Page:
MIAMI -- Chris Bosh knocked down a pass by Tim Duncan and Dwyane Wade finished a dunk at the other end of the floor. The NBA Finals were 19 seconds old and Wade was airborne. It was a worrisome sign for the Spurs to see Wade hanging above the floor. It figures to be the key to everything.
"I think he looked great," said Danny Green, the Spurs shooting guard who was responsible for guarding Wade. "The first half he was running all over the place, getting dunks and layups. It seemed as if he was fine."
The argument can be made that Miami lost Game 1 because Wade did not finish as fine as he started. In the first half he was 5-of-8 for 13 points, leading all scorers as Miami controlled the run of play. Then Wade gave Miami just four points in the second half, and he was 0-for-2 in the fourth quarter when the Spurs were pulling away with a 92-88 win.
Wade is an A-list star in a league filled with blame. Losses happen when players such as him fail to hold up their end. But this is not about blame. These Finals are about Wade trying to do what he has done in the past. Throughout these playoffs he hasn't been the same player he used to be. He is a career 24.7-points scorer who has been averaging 14.3 points this postseason. He has a bruised right knee that prevents him from creating his own shot and exploding into space. He tries every night, and he never can tell whether his knee is going to allow him to succeed.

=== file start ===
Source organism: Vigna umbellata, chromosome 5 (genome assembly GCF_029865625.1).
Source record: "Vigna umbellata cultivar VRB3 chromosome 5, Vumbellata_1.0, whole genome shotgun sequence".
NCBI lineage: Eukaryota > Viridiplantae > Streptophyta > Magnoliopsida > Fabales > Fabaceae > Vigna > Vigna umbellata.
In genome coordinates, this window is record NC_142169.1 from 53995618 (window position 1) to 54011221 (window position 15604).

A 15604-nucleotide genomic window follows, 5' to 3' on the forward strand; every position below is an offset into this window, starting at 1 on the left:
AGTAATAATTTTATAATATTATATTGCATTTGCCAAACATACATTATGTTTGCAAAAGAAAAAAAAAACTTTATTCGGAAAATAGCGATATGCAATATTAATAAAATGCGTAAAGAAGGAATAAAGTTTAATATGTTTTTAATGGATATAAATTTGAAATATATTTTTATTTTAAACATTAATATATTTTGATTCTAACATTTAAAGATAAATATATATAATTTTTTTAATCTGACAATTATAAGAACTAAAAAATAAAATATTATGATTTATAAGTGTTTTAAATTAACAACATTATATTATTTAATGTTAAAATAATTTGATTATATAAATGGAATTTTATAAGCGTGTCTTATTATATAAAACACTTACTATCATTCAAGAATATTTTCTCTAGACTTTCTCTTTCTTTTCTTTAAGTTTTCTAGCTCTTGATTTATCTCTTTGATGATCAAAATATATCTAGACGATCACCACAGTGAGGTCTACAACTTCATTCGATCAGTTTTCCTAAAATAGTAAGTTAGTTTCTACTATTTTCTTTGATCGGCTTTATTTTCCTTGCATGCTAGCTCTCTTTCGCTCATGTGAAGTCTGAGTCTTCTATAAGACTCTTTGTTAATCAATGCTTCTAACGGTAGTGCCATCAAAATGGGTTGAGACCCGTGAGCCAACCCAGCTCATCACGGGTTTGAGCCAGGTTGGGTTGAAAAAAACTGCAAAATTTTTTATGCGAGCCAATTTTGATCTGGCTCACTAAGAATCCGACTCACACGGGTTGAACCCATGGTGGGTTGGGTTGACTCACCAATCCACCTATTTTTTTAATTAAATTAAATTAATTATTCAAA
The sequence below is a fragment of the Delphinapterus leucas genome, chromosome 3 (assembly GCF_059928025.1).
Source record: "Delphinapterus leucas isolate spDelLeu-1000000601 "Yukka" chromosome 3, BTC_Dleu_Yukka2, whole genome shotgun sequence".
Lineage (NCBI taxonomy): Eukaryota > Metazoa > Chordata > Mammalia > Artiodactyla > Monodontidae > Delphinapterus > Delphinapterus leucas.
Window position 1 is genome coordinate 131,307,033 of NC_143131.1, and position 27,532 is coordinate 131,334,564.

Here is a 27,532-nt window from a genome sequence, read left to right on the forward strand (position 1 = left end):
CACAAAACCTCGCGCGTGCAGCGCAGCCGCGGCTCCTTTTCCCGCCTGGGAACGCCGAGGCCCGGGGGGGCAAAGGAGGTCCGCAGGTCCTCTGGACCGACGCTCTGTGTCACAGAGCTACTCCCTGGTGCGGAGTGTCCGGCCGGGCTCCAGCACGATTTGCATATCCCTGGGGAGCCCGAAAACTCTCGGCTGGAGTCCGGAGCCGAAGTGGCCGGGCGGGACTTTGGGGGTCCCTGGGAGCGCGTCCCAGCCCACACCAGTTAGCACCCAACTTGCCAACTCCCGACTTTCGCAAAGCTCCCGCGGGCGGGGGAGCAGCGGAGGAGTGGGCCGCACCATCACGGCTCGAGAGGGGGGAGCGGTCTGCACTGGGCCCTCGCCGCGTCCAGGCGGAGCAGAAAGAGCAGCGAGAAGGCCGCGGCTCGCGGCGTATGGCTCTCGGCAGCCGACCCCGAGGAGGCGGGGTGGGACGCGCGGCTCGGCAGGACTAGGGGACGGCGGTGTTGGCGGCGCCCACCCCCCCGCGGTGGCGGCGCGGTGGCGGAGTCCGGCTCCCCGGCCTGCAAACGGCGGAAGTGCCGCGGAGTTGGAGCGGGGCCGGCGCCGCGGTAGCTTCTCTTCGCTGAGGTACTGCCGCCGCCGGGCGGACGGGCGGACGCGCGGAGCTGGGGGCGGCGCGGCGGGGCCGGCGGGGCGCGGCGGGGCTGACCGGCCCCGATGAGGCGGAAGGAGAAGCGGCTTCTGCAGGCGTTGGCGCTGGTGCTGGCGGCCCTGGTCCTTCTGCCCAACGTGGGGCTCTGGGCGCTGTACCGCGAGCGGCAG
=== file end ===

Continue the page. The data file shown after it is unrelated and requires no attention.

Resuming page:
"It's only once you get out on the court and you figure it out," he was saying Friday before Miami practiced in anticipation of Sunday's Game 2. "A couple of nights I got out before the game, I thought, Oh yeah, this is my night. I got out there and it was, Oh no, it's not. It's one of those things, it's from quarter to quarter.
"But that's nothing. You're on the basketball court, you have to do whatever you have to do. You have to make some kind of positive impact while you're on the basketball floor. If you can't make a positive impact, then you need to sit down.''
He doesn't want to sit. The Heat can't afford to leave him on the bench. If Wade were at full health then his team might be favored prohibitively. If they had full use of the player who drove them to the championship in 2006 playing alongside LeBron James, who drove them to the title last year, then the floor would open for Chris Bosh, Ray Allen, Mario Chalmers, Udonis Haslem and all of their other teammates. It was the collaboration of so much explosive talent that inspired James and Wade to brag preemptively of how easy the games were going to be the day after they committed to play together in Miami.
It hasn't been easy. Their first year together was hell. Last year Wade was dealing with injuries as Miami overcame deficits in its last three series. This year the injury to Wade has been more diminishing than ever. He finds himself being held to a standard that is -- for the moment, at least -- beyond his reach, and every player can relate to his frustration and anxiety.
"You're trying to survive," said Wade's teammate Shane Battier. "Every year there's a young guy coming to take your job, so you've got to do what it takes to keep your job. And so from that standpoint it's very Darwinian. Through the process you develop a game, but it's a byproduct of trying to stay relevant, to stay in play."